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Zoroastrian pseudepigrapha


Subject Religion

DOI: 10.1111/b.9780631181392.1995.x


Extract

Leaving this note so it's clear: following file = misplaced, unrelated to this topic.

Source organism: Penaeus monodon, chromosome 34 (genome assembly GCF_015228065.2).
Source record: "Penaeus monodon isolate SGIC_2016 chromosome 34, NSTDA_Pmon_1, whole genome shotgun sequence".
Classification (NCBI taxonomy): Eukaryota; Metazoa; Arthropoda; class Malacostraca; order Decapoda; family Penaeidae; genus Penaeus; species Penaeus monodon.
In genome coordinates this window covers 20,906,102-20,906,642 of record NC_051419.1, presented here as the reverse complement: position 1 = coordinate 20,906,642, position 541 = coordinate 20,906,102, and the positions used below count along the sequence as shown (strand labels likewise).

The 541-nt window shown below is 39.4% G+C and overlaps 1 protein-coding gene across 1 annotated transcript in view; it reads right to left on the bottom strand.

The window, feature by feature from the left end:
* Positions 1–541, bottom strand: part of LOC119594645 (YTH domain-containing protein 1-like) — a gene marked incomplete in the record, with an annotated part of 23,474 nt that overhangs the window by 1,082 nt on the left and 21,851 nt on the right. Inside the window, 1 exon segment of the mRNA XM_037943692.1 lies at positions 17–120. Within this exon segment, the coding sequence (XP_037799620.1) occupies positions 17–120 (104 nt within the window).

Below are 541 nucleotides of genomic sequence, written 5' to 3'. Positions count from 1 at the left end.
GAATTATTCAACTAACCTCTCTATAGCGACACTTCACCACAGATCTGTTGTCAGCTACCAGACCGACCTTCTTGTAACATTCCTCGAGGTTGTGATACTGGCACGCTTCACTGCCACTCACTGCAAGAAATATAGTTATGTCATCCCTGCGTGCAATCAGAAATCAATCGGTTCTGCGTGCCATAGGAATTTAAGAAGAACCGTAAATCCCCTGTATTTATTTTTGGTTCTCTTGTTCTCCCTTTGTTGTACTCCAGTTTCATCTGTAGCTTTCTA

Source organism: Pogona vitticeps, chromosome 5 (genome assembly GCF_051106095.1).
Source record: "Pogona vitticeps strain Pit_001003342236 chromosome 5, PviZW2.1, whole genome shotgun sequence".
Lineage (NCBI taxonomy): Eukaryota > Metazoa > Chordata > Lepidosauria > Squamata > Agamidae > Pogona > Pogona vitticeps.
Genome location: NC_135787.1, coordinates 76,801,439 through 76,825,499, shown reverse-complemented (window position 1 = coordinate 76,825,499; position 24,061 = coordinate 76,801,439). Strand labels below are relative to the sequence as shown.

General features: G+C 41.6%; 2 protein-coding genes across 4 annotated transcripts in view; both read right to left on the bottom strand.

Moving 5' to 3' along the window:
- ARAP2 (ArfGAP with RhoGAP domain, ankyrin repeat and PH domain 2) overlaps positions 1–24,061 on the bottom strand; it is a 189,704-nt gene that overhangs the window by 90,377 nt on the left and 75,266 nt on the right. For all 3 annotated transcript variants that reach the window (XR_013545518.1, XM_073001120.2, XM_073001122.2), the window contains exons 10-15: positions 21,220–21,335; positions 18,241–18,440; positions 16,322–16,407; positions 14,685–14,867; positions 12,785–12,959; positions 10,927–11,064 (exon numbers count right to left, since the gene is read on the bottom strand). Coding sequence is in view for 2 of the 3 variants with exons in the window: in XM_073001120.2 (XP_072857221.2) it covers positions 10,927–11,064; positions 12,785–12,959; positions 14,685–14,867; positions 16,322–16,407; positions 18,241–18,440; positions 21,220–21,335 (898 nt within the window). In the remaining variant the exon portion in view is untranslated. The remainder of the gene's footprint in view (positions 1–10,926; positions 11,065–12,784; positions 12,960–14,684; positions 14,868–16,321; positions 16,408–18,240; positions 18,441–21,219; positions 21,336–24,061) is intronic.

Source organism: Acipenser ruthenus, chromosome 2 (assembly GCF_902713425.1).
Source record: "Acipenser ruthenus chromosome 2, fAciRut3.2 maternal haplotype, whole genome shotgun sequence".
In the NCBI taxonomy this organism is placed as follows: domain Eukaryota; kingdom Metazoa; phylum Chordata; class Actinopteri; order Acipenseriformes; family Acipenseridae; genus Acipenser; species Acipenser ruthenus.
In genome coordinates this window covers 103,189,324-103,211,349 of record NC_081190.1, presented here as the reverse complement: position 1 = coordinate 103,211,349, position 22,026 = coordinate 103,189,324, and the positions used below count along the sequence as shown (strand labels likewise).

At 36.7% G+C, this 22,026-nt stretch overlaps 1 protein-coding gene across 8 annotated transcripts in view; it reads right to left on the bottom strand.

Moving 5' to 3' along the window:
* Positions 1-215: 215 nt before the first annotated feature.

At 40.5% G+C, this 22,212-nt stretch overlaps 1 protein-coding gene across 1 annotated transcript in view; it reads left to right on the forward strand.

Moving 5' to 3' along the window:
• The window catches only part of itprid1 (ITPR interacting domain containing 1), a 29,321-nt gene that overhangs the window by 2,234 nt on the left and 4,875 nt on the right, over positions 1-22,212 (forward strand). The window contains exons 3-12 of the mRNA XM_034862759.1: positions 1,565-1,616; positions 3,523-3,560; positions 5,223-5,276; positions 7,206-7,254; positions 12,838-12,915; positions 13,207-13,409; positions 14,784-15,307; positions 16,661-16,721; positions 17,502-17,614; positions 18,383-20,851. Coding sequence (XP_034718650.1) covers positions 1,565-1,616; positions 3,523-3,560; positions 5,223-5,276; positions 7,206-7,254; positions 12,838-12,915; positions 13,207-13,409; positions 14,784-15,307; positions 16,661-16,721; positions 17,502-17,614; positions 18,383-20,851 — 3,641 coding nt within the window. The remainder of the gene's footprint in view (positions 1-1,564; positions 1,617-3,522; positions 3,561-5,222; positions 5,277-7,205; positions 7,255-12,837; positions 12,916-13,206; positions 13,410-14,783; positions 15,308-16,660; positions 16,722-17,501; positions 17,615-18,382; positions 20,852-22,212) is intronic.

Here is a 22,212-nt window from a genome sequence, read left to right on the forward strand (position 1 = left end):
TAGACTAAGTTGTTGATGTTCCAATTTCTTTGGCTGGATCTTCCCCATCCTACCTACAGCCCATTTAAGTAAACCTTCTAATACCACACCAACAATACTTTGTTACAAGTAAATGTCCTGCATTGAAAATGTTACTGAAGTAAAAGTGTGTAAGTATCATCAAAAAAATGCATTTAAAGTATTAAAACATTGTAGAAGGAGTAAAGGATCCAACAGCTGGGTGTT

[ xviii ] The Greeks of the Hellenistic age (3rd century bce and later) held in high repute the sages, real and imagined, of alien cultures [14]. Among these were the Persian M agi in general and Z oroaster in particular. Consequently, much literature came into circulation attributed to these figures [11; 10]. The actual authors are unknown. It used to be supposed that this corpus was ultimately the product of Hellenized magi of the Iranian diaspora in Asia Minor, the so-called Magusaeans [11; on actual Zoroastrianism of that period and region, 12: viii–xi ]. With the likely exception of the Oracles of Hystaspes and of some material preserved in Dio Chrysostom (see below), this view is now untenable, since it has been demonstrated that apart from a few trace elements the bulk of the Zoroastrian pseudepigrapha transmits not the teachings of Z oroastrianism , but the miscellaneous encyclopedic information of Hellenistic learning [10]. Its authors used the names and authority of Zoroaster and the magi for legitimation, not to deceive but under the sincere misapprehension that they were transmitting the wisdom of the sages of long ago and far away. Except for the recently recovered Zostrianos , the pseudepigrapha are extant only in quoted fragments and references. The material falls generally into one of two classes, astrology or magic. Most of the astrology was attributed to ... log in or subscribe to read full text

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